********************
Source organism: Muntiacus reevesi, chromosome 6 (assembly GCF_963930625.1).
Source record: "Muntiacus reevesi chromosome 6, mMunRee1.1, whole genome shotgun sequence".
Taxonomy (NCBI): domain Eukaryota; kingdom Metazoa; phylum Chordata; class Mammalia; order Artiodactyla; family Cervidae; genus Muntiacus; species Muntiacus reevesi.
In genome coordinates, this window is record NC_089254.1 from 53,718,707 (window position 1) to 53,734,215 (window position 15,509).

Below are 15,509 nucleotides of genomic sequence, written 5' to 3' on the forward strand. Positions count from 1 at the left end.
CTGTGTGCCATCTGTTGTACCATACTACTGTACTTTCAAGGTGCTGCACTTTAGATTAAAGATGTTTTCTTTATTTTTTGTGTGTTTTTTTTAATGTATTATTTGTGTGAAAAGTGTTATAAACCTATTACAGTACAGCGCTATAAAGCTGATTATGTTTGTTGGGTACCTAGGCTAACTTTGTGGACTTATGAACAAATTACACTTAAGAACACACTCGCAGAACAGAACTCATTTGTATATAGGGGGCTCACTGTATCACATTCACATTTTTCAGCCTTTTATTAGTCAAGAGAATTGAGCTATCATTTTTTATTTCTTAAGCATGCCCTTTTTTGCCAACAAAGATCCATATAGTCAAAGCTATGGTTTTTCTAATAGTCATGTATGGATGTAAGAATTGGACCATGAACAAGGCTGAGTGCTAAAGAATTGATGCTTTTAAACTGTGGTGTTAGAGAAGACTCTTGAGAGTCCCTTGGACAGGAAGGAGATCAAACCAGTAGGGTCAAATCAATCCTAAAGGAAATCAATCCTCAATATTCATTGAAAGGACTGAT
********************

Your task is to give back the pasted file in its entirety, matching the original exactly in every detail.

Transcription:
Source organism: Muntiacus reevesi, chromosome 6 (assembly GCF_963930625.1).
Source record: "Muntiacus reevesi chromosome 6, mMunRee1.1, whole genome shotgun sequence".
Taxonomy (NCBI): domain Eukaryota; kingdom Metazoa; phylum Chordata; class Mammalia; order Artiodactyla; family Cervidae; genus Muntiacus; species Muntiacus reevesi.
In genome coordinates, this window is record NC_089254.1 from 53,718,707 (window position 1) to 53,734,215 (window position 15,509).

Below are 15,509 nucleotides of genomic sequence, written 5' to 3' on the forward strand. Positions count from 1 at the left end.
CTGTGTGCCATCTGTTGTACCATACTACTGTACTTTCAAGGTGCTGCACTTTAGATTAAAGATGTTTTCTTTATTTTTTGTGTGTTTTTTTTAATGTATTATTTGTGTGAAAAGTGTTATAAACCTATTACAGTACAGCGCTATAAAGCTGATTATGTTTGTTGGGTACCTAGGCTAACTTTGTGGACTTATGAACAAATTACACTTAAGAACACACTCGCAGAACAGAACTCATTTGTATATAGGGGGCTCACTGTATCACATTCACATTTTTCAGCCTTTTATTAGTCAAGAGAATTGAGCTATCATTTTTTATTTCTTAAGCATGCCCTTTTTTGCCAACAAAGATCCATATAGTCAAAGCTATGGTTTTTCTAATAGTCATGTATGGATGTAAGAATTGGACCATGAACAAGGCTGAGTGCTAAAGAATTGATGCTTTTAAACTGTGGTGTTAGAGAAGACTCTTGAGAGTCCCTTGGACAGGAAGGAGATCAAACCAGTAGGGTCAAATCAATCCTAAAGGAAATCAATCCTCAATATTCATTGAAAGGACTGAT